For every bad rep the African continent gets in terms of its politics, infrastructure shortcomings and poor socioeconomic systems, its technology industry gets a double dose of the opposite.
From a gamut of technology startups innovating for some of the continent’s dire infrastructure challenges to a constantly growing community of hubs and enabling programmes, even the amount of funding constantly coming into the sector is enough indication that the global tech industry is placing a huge bet on the continent.
“We are at the edge of another kind of technology frontier, and this time around, it is not happening in San Francisco, it is taking place in Africa,” Omoju Miller, Machine Learning Engineer at GitHub told her audience at the Fortune Brainstorm Tech conference in July last year.
In 2015, the African startup ecosystem cumulatively secured US$185 million in venture capital funding. By 2019, this amount had more than tripled to US$1.3 billion, according to WeeTracker.
Partech Africa’s funding report for the same period puts this figure at US$2.02 billion secured through at least 250 rounds of equity investment above $200,000 and involving 234 startups.
These investors have not been let down for the most part. Africa continues to boast of many startup success stories across many sectors from fintech to healthcare with many of these startups concentrated in Nigeria, Kenya, South Africa and more recently Egypt.
And while in a lot of locations, governments continue to prefer counterproductive policies that frustrate the efforts of the industry’s stakeholders, in many locations across the continent, governments are sitting up and paying attention to how technology development and innovation can contribute even more immensely to economic growth and sustainability.
While these technologies are gaining a lot of traction, there is still largely some hesitancy and a lot of knowledge gap combined with infrastructure deficits that has caused the continent to trail behind in this field. But still, a lot of work is already ongoing particularly in bridging the knowledge and research gap which are very critical aspects in the advancement of these technologies.
Research and bridging the knowledge gap
AISaturdays is a global peer-to-peer learning program for Artificial Intelligence that has launched in over 60 cities including Nairobi and Lagos.
For 16 consecutive Saturdays, young men and women converge to learn and grow their skills, understand the use cases of AI as well as conduct research projects that contribute to the advancement of the field in their localities.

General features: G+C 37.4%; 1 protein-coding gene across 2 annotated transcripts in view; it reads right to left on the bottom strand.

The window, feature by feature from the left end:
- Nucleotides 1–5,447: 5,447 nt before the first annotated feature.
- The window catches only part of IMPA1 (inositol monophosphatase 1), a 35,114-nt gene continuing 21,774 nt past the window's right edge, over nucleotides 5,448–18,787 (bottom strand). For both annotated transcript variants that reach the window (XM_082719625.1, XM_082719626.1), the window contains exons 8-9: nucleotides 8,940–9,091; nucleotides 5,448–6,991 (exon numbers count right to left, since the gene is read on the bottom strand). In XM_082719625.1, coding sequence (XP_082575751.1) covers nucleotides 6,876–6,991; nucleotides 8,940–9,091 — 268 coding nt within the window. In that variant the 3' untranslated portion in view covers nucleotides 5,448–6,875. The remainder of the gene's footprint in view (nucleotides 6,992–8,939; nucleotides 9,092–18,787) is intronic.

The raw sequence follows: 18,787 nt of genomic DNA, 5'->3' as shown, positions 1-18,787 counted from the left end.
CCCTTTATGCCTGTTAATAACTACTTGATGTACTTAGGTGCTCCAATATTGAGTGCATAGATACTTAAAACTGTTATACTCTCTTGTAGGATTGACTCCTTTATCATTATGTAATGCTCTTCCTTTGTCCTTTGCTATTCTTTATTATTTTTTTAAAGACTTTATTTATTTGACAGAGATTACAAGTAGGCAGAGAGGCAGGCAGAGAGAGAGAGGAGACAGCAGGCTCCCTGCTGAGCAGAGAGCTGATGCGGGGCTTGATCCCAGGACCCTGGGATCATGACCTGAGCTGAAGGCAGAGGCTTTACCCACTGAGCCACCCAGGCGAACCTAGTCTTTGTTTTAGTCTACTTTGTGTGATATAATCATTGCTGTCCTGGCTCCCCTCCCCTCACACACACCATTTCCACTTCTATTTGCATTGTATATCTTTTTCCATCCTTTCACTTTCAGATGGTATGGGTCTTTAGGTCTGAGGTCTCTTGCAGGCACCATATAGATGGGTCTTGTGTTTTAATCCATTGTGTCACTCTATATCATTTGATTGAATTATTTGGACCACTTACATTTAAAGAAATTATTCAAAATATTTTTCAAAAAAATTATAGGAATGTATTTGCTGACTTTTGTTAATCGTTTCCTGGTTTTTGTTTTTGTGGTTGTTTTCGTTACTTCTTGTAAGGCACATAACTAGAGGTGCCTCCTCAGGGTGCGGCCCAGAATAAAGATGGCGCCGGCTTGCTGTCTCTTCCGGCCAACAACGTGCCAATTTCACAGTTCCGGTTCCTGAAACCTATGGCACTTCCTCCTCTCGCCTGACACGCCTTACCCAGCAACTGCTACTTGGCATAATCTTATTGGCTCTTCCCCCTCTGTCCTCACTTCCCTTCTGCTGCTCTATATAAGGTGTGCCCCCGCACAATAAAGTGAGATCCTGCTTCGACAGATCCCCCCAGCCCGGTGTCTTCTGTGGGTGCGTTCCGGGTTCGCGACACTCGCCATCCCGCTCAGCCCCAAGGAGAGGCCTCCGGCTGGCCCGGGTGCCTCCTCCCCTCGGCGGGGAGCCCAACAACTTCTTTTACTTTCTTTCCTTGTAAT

“When Africans see how much the world is solving with these advanced tools and how these solutions can be tailored to our context, they will be equipped with the skills necessary to apply these technologies in solving these problems,” AISaturdays Lagos co-organiser Tejumade Afonja told TechCabal last year about the relevance of the programme.
There is also Data Science Nigeria, a 2016 not-for-profit founded by Dr. Bayo Adekanmbi gearing up to train 1 million individuals in the fields of Artificial Intelligence and Machine Learning across the continent in 10 years.
In the Augmented/Virtual Reality fields, Imisi 3D Lab, owned by Judith Okonkwo continues to fill the gap in training and helping young individuals (and older ones as well through Co-Creation Hub’s DIGnified programme for elderlies) experience this technology, learn their use cases and explore possibilities.
However, issues of funding, lack of resource personnel and accessibility to global research opportunities still present hindrances to the exponential growth of this field.
Last year, Google launched its first African AI research lab in Ghana yet African researchers are still missing out on very important emerging technology and research gatherings due to visa and immigration issues. This year already, the US has announced a travel visa ban that now includes Nigeria, Africa’s largest technology hub. The effects could be far reaching if not reversed.
Innovation and existing startups
Despite all the challenges, African innovators are still building solutions using these technologies and finding use cases across various sectors from healthcare to finance and agriculture. Buycoins, a cryptocurrency platform, has created an avenue for Nigeiran to receive value and trade in Bitcoin and Ethereum using their local currency.
Ubenwa, a healthtech startup is using machine learning to help prevent asphyxia-related infant mortalities. Agritech companies like Agrix Tech in Cameroon, Shamba Records in Kenya are using blockchain technology, artificial intelligence and machine learning to reduce agricultural losses from pests, increase yield and improve oversight operations for farmers. An AI system developed by Data Science Nigeria can track participation using facial scanning tools and help teachers and guardians track school performance of their students and wards. In logistics, IoT tools and AI are improving the ways goods and people are moved from one place to another through companies like Kobo360, Lori Systems and TMX Global.
The use cases continue to grow and startups continue to innovate around these areas.
The technology industry on the continent has shown its ability to quickly innovate, attract investor interest and contribute significantly to the continent’s economy. Nevertheless, for it to truly become the next frontier for emerging technologies, there is a lot more that needs to go into education and research, particularly, as well as policy development and regulation to scale and consolidate ongoing efforts in the emerging technologies space.
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